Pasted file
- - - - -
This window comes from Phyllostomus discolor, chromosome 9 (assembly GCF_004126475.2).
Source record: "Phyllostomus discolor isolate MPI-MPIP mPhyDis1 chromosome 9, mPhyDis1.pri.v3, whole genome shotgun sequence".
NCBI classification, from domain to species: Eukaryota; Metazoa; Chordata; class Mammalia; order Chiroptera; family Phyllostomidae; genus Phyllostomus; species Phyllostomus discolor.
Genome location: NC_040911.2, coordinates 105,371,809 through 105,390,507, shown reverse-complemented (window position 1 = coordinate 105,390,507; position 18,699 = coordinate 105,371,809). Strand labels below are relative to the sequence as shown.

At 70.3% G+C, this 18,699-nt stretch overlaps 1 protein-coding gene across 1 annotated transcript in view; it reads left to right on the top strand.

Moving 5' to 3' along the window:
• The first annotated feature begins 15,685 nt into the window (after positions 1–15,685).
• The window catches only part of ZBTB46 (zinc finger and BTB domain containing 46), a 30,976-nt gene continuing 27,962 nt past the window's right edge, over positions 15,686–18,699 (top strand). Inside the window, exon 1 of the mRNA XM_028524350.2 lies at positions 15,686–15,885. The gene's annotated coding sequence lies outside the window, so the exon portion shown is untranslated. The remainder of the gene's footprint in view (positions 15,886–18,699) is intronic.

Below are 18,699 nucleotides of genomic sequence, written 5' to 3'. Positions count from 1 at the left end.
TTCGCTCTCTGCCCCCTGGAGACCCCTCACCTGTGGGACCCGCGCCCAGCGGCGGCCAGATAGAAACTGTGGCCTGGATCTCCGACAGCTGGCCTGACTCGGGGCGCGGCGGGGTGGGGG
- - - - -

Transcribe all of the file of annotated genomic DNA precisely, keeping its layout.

This window comes from Phyllostomus discolor, chromosome 9 (assembly GCF_004126475.2).
Source record: "Phyllostomus discolor isolate MPI-MPIP mPhyDis1 chromosome 9, mPhyDis1.pri.v3, whole genome shotgun sequence".
NCBI classification, from domain to species: Eukaryota; Metazoa; Chordata; class Mammalia; order Chiroptera; family Phyllostomidae; genus Phyllostomus; species Phyllostomus discolor.
Genome location: NC_040911.2, coordinates 105,371,809 through 105,390,507, shown reverse-complemented (window position 1 = coordinate 105,390,507; position 18,699 = coordinate 105,371,809). Strand labels below are relative to the sequence as shown.

At 70.3% G+C, this 18,699-nt stretch overlaps 1 protein-coding gene across 1 annotated transcript in view; it reads left to right on the top strand.

Moving 5' to 3' along the window:
• The first annotated feature begins 15,685 nt into the window (after positions 1–15,685).
• The window catches only part of ZBTB46 (zinc finger and BTB domain containing 46), a 30,976-nt gene continuing 27,962 nt past the window's right edge, over positions 15,686–18,699 (top strand). Inside the window, exon 1 of the mRNA XM_028524350.2 lies at positions 15,686–15,885. The gene's annotated coding sequence lies outside the window, so the exon portion shown is untranslated. The remainder of the gene's footprint in view (positions 15,886–18,699) is intronic.

Below are 18,699 nucleotides of genomic sequence, written 5' to 3'. Positions count from 1 at the left end.
TTCGCTCTCTGCCCCCTGGAGACCCCTCACCTGTGGGACCCGCGCCCAGCGGCGGCCAGATAGAAACTGTGGCCTGGATCTCCGACAGCTGGCCTGACTCGGGGCGCGGCGGGGTGGGGG